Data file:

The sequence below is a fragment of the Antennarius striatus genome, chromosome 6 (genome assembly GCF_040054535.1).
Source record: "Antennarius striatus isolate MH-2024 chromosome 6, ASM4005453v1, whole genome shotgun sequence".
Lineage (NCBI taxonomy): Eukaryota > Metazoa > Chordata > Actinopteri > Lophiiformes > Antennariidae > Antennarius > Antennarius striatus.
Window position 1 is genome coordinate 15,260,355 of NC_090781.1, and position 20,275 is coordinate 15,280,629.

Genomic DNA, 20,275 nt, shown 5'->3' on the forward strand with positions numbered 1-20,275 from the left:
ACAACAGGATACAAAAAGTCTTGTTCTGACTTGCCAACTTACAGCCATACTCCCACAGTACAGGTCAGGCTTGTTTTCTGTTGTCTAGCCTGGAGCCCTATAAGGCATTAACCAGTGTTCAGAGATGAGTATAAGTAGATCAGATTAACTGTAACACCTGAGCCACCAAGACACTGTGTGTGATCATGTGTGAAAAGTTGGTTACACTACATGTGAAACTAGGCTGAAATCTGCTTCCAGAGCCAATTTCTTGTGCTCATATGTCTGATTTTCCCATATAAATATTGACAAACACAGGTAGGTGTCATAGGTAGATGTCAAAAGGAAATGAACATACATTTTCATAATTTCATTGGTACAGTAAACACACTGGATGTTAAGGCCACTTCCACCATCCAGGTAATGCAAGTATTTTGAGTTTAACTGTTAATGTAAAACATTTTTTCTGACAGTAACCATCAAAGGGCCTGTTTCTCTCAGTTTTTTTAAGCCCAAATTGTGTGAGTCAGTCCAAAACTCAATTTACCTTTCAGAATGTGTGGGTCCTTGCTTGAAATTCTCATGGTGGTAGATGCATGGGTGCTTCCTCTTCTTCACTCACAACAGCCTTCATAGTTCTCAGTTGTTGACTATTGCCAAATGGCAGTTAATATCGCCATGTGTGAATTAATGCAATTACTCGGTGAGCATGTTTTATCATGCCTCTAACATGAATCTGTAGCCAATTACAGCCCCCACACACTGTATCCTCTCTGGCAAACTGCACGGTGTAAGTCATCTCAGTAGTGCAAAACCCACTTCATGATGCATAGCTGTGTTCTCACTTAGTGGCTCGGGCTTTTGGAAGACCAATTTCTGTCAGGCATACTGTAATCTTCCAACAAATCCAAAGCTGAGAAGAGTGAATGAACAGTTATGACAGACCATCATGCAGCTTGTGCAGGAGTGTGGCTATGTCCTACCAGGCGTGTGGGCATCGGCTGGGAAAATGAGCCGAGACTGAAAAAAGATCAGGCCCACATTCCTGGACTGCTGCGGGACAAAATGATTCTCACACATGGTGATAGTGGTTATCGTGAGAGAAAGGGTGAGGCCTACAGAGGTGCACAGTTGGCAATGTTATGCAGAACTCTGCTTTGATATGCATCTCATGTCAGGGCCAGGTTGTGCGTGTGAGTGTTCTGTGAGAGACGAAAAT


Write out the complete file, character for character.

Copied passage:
The sequence below is a fragment of the Antennarius striatus genome, chromosome 6 (genome assembly GCF_040054535.1).
Source record: "Antennarius striatus isolate MH-2024 chromosome 6, ASM4005453v1, whole genome shotgun sequence".
Lineage (NCBI taxonomy): Eukaryota > Metazoa > Chordata > Actinopteri > Lophiiformes > Antennariidae > Antennarius > Antennarius striatus.
Window position 1 is genome coordinate 15,260,355 of NC_090781.1, and position 20,275 is coordinate 15,280,629.

Genomic DNA, 20,275 nt, shown 5'->3' on the forward strand with positions numbered 1-20,275 from the left:
ACAACAGGATACAAAAAGTCTTGTTCTGACTTGCCAACTTACAGCCATACTCCCACAGTACAGGTCAGGCTTGTTTTCTGTTGTCTAGCCTGGAGCCCTATAAGGCATTAACCAGTGTTCAGAGATGAGTATAAGTAGATCAGATTAACTGTAACACCTGAGCCACCAAGACACTGTGTGTGATCATGTGTGAAAAGTTGGTTACACTACATGTGAAACTAGGCTGAAATCTGCTTCCAGAGCCAATTTCTTGTGCTCATATGTCTGATTTTCCCATATAAATATTGACAAACACAGGTAGGTGTCATAGGTAGATGTCAAAAGGAAATGAACATACATTTTCATAATTTCATTGGTACAGTAAACACACTGGATGTTAAGGCCACTTCCACCATCCAGGTAATGCAAGTATTTTGAGTTTAACTGTTAATGTAAAACATTTTTTCTGACAGTAACCATCAAAGGGCCTGTTTCTCTCAGTTTTTTTAAGCCCAAATTGTGTGAGTCAGTCCAAAACTCAATTTACCTTTCAGAATGTGTGGGTCCTTGCTTGAAATTCTCATGGTGGTAGATGCATGGGTGCTTCCTCTTCTTCACTCACAACAGCCTTCATAGTTCTCAGTTGTTGACTATTGCCAAATGGCAGTTAATATCGCCATGTGTGAATTAATGCAATTACTCGGTGAGCATGTTTTATCATGCCTCTAACATGAATCTGTAGCCAATTACAGCCCCCACACACTGTATCCTCTCTGGCAAACTGCACGGTGTAAGTCATCTCAGTAGTGCAAAACCCACTTCATGATGCATAGCTGTGTTCTCACTTAGTGGCTCGGGCTTTTGGAAGACCAATTTCTGTCAGGCATACTGTAATCTTCCAACAAATCCAAAGCTGAGAAGAGTGAATGAACAGTTATGACAGACCATCATGCAGCTTGTGCAGGAGTGTGGCTATGTCCTACCAGGCGTGTGGGCATCGGCTGGGAAAATGAGCCGAGACTGAAAAAAGATCAGGCCCACATTCCTGGACTGCTGCGGGACAAAATGATTCTCACACATGGTGATAGTGGTTATCGTGAGAGAAAGGGTGAGGCCTACAGAGGTGCACAGTTGGCAATGTTATGCAGAACTCTGCTTTGATATGCATCTCATGTCAGGGCCAGGTTGTGCGTGTGAGTGTTCTGTGAGAGACGAAAAT